Diksha Mohanty, M.D., Steven Lippmann, M.D.
Physician burnout is an emerging problem. Burnout is described as work-related discontent of doctors, with emotional fatigue, skepticism, and hopelessness; it may be a product of prolonged professional stress. Recent research documented significant symptoms in half of all physicians surveyed. Lack of action in response to this problem may be ascribed to denial by doctors affected, shortage of evidence-based solutions, and ambiguity regarding monetary repercussions. It is deleterious to individual practioners and also clinically at patient care, with negative financial implications. It results in suboptimal illness outcome and at diminished patient safety and satisfaction.
Provider stress is caused by time-related pressure, poor workflow design, and inadequate autonomy. The current electronic medical record complexity causes much distress for many physicians, especially in time management and reduced degrees of patient contact. The Maslach Burnout Inventory is the standard for assessing burnout severity, and the Zero Burnout Program survey is a tool to identify those affected. Managing physician burnout requires an individual, practice, and organizational-focused strategies.
Doctors should employ coping skills to identify and handle distress. Self-care methods advocated in the pursuit of well-being include ensuring proper diet, rest, exercise, and avoiding substance abuse. Maintaining a balance with personal life, as in family, friends, and hobbies is important. A greater sense of purpose usually follows acquisition of newly updated medical skills and education. Discussion with colleagues and/or organizational leaders can be beneficial.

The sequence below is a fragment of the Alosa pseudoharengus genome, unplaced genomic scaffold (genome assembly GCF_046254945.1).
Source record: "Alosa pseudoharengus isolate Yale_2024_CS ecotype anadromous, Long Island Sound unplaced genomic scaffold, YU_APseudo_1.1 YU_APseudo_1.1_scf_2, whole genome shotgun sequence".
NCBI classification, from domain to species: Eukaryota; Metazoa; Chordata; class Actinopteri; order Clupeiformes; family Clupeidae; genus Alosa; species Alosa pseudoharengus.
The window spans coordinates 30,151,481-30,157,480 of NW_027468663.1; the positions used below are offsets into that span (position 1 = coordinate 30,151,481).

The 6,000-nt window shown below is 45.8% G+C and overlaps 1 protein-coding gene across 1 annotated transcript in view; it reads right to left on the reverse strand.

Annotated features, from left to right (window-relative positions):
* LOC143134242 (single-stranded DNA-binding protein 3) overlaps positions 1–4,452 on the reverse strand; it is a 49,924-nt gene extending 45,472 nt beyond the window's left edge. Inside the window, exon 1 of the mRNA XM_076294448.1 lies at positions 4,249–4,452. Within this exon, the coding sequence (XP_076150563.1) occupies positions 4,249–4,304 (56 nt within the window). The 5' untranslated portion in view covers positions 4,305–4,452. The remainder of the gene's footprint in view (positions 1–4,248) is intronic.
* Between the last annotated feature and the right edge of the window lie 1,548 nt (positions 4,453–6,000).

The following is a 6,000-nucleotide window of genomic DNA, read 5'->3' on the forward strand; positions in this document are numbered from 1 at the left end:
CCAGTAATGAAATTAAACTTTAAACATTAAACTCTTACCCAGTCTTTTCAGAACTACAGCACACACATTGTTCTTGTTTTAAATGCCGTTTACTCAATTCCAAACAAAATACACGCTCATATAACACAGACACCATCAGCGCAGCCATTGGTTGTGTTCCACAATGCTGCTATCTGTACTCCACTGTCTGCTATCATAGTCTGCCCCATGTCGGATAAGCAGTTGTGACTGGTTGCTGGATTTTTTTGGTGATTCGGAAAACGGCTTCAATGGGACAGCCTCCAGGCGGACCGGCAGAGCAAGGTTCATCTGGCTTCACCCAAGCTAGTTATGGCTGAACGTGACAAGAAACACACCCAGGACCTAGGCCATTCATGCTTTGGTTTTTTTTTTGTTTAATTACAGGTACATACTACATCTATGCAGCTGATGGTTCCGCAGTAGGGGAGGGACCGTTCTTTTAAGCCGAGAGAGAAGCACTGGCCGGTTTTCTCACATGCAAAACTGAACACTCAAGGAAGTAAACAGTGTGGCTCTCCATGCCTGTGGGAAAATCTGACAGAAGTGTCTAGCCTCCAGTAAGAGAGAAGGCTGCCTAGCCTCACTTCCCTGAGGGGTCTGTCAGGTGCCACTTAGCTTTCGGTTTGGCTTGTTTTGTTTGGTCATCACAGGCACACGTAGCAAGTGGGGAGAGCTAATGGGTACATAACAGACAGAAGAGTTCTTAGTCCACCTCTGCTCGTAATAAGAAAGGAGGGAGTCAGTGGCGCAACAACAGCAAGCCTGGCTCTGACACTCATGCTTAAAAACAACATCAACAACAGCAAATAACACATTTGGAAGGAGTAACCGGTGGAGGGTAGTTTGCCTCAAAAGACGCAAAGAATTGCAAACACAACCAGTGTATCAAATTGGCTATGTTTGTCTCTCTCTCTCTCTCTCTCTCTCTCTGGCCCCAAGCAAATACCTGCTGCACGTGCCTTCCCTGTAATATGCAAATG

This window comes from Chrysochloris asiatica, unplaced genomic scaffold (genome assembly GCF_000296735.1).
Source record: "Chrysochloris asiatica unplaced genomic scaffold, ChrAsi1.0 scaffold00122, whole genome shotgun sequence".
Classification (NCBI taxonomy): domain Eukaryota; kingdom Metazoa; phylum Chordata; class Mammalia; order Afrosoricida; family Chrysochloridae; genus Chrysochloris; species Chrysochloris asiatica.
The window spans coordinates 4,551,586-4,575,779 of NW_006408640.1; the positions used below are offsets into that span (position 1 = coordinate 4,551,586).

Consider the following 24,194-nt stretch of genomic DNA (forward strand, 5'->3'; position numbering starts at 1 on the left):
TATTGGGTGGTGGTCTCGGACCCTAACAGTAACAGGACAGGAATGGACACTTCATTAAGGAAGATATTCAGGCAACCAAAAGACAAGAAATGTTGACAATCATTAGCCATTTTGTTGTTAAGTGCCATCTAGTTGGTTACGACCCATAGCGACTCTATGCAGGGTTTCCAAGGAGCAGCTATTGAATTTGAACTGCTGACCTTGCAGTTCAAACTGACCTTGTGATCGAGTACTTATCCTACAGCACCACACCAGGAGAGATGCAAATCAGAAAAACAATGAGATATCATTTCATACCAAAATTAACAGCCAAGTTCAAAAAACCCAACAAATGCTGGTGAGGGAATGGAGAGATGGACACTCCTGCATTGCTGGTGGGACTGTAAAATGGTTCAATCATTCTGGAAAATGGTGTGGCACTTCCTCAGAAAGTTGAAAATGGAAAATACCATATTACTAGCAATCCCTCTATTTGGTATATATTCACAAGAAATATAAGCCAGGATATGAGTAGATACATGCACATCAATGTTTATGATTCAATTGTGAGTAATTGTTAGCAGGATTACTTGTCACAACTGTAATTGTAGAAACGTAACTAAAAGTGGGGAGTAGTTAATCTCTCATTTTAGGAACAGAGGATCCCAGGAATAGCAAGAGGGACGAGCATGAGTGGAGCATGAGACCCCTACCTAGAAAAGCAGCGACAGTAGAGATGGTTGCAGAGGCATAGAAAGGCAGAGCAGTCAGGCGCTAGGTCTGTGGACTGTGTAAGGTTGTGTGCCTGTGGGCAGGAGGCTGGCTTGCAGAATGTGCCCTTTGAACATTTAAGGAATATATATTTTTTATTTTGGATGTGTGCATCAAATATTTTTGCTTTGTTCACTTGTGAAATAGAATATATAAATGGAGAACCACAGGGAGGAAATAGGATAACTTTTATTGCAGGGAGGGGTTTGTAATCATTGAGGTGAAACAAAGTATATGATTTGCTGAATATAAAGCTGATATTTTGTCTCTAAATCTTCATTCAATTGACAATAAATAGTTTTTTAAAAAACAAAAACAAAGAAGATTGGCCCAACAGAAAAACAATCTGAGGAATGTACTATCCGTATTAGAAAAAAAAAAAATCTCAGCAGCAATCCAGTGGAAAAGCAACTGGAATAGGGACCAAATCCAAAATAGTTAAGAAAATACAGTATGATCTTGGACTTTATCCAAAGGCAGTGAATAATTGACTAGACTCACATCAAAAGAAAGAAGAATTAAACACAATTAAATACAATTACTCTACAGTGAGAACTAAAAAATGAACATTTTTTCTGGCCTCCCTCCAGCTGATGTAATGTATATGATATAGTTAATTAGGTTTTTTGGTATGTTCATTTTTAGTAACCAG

Practices should streamline over-burdened schedules to promote patient contact and encourage dialogue about concerns between physicians and their leadership. Involvement by nursing and other staff at minimizing office difficulties is advised.
On the organizational and governmental level, greatly simplifying the electronic health record and/or the provision of medical scribes should diminish burnout-inducing stress. Policy modifications to better focus clinical documentation requirements, minimize insurance barriers, and ease regulations would aid professional engagement among physicians, with enhanced autonomy. Universal access of patients to affordable health care with better insurance coverage and appropriately available pharmaceuticals would be profoundly helpful. This should promote greater physician satisfaction. Doctors, practices, professional groups, and lawmakers have shared responsibility in ensuring physician health; that yields benefit to our patients.
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